Eventually, I couldn't pretend anymore. The pain was constant and I started having difficulty going to the bathroom. I was having difficulty functioning at work and my marriage was deteriorating. The surgeon agreed that I should have a hysterectomy, and now that I had reached 30 years old, they were comfortable in doing this. When I woke from surgery, I was told that my organs had been "glued together" by the endometriosis and that they had then attached to my back pelvic wall, which what was part of what had been causing the extreme pain. Now that I had undergone a full hysterectomy, I began treatment for menopause at the age of 30 years old.
I am now 36 years old and still have endometriosis. There is no cure and the endo is able to spread- even without menstruating. I am unable to take hormones to balance my 36 year-old body that no longer has ovaries, because taking hormones actually caused the endo to spread to my bladder.
What has this personally meant for me? The harddest part wasn't the pain or watching my body change. It is the missed opportunities and broken relationships caused by the disease. The missed birthday parties and baptisms, the going to bed at 4pm every day, the lost friendships from not being able to explain what was wrong and why I was withdrawing, being seen as flaky or irresponsible from colleagues and classmates. Telling the man that I love that I am unable to bear his child. Those are the hard things.
Yet, my life is a blessing. I have survived all of this. I am happy with myself and my body- scars, rolls, and all. I am able to use my experiences to encourage others to seek help. I don't want anyone else to wait as long as I did to be diagnosed, to attempt treatment when they are so far along in the disease. I look at my fellow women, particularly the young and undiagnosed, and I demand a cure for them. A cure for their pain. A cure for this disease that affects every aspect of your life yet is invisible to others!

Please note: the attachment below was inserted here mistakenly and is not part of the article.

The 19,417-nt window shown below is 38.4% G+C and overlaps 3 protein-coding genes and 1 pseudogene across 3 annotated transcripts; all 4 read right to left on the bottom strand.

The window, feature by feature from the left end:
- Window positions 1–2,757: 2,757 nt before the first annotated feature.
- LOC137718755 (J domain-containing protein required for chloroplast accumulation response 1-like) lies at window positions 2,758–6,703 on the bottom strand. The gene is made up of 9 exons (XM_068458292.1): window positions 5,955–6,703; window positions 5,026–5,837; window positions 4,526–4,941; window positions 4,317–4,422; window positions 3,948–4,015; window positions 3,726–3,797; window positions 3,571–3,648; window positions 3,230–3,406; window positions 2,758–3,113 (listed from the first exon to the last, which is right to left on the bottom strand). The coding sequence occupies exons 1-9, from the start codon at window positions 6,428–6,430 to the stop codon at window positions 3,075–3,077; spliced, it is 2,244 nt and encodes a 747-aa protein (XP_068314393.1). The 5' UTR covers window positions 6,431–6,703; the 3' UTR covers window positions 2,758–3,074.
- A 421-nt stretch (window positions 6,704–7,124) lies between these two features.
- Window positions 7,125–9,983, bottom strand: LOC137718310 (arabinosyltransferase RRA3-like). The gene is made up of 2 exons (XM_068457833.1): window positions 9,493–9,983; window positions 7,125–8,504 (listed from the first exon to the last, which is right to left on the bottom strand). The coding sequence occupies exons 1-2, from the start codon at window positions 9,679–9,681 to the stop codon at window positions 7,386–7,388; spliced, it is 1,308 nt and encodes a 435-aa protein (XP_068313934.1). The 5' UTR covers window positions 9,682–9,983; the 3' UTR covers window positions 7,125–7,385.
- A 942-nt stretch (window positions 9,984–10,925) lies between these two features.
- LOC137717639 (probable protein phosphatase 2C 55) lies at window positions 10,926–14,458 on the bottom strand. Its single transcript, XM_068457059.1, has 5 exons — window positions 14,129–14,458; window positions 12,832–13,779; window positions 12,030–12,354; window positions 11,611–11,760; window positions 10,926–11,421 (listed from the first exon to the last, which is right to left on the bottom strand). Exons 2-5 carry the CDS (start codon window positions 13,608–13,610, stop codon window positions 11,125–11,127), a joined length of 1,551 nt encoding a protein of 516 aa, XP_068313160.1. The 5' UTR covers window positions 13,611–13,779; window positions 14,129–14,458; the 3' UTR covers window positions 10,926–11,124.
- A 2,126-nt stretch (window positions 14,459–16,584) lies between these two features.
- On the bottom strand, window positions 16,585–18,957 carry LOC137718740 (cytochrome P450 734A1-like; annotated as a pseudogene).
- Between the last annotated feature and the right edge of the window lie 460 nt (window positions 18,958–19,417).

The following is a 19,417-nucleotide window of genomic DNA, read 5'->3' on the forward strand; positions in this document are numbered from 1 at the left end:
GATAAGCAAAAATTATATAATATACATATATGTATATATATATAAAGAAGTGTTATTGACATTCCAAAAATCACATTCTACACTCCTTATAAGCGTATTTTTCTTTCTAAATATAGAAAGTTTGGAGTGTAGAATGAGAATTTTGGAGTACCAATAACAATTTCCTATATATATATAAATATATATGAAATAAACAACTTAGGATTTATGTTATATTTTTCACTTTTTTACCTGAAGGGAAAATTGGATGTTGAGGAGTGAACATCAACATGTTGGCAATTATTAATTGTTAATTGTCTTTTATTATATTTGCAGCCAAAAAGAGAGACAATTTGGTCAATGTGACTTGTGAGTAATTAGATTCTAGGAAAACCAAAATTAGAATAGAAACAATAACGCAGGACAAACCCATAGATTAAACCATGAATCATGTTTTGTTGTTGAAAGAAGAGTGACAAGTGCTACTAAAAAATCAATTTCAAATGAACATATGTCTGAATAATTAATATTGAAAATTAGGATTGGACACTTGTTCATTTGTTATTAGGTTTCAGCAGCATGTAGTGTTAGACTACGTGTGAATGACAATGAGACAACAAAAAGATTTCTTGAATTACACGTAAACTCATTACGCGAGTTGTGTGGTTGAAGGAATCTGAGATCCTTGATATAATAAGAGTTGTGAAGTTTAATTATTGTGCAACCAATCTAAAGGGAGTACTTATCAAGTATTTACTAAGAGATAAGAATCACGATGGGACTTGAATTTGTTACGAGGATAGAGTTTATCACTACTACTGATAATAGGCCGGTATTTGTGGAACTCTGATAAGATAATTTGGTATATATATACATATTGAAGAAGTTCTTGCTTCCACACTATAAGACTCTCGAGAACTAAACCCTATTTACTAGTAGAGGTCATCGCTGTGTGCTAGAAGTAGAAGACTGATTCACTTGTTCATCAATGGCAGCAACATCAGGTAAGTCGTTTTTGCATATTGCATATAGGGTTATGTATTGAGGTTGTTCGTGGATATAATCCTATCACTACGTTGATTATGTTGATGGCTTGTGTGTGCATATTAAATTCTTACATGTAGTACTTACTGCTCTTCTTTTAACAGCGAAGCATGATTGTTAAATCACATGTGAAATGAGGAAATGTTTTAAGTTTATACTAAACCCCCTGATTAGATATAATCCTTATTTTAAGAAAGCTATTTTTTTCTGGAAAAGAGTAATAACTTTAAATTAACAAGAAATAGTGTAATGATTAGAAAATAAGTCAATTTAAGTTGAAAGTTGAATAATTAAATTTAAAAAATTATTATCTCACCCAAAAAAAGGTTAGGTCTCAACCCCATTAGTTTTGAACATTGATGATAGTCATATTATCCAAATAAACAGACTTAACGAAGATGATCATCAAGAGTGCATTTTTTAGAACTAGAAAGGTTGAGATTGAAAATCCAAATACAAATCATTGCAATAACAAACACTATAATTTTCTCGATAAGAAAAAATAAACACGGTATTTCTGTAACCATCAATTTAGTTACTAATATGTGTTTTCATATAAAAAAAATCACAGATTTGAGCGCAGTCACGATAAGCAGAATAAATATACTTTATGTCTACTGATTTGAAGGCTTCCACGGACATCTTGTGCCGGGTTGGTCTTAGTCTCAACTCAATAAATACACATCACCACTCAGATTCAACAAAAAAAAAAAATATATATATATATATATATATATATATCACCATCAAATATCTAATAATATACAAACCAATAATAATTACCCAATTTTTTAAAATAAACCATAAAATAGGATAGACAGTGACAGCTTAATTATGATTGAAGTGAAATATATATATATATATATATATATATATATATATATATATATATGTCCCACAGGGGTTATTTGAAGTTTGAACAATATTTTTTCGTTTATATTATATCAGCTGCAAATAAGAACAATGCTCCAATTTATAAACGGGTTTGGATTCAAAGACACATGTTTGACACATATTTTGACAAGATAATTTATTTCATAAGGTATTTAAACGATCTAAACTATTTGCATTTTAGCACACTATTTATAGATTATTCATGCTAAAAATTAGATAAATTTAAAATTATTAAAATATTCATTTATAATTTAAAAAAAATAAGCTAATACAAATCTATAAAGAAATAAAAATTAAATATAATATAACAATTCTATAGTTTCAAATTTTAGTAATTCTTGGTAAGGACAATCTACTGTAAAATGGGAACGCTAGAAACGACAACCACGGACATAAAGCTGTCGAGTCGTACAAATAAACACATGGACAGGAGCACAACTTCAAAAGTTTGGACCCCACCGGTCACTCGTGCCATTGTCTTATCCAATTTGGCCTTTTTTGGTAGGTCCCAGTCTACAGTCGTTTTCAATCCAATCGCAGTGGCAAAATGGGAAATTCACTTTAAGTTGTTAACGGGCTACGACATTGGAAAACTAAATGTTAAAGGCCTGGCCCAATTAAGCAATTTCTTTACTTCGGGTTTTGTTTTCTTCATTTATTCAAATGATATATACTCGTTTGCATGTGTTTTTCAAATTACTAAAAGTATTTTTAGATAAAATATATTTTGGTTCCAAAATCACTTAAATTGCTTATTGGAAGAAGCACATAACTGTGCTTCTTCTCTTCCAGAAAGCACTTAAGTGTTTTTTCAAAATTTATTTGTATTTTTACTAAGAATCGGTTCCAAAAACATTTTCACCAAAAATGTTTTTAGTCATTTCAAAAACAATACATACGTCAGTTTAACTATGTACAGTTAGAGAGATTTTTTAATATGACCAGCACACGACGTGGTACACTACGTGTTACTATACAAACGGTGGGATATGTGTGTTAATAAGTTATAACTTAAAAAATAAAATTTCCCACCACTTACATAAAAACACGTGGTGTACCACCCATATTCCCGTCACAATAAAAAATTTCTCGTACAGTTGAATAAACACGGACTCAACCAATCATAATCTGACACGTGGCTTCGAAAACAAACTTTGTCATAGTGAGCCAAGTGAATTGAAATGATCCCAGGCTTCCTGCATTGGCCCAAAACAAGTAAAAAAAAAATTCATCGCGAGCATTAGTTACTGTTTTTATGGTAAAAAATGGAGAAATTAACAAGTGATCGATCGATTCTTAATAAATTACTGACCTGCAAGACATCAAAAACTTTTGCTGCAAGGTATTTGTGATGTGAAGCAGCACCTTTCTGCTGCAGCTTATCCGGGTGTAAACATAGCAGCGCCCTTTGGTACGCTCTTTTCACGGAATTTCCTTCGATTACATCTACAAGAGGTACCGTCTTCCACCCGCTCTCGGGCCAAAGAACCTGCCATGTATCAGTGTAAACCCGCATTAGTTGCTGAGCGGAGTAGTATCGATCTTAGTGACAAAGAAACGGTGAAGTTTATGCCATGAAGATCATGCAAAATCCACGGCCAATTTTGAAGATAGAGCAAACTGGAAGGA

This is why I have decided to commit to raise $1,000 for The Endometriosis Foundation of America and to run in a 5K as part of the "Rock 'n' Roll Marathon Series" in Washington DC on March 17th, during "Endometriosis Awareness Month". My birthday is actually on March 22nd and I can not think of a better way to celebrate, than by passionately sharing my knowlege for this cause!
Thank you for reading my story!!
ENDOMETRIOSIS FOUNDATION OF AMERICA wrote -
The [Endometriosis Foundation of America](https://www.endofound.org/) is thrilled that athletes from across the country will be running with Team EFA over the next year! They will be raising endometriosis awareness, and supporting endometriosis education and research as they train, fundraise, and eventually cross the finish line! Click their pictures below to learn more about our team members and donate to their campaigns! If you want to [join the team click here](https://www.endofound.org/2017-18-rock-n-roll-marathon-series) to learn more!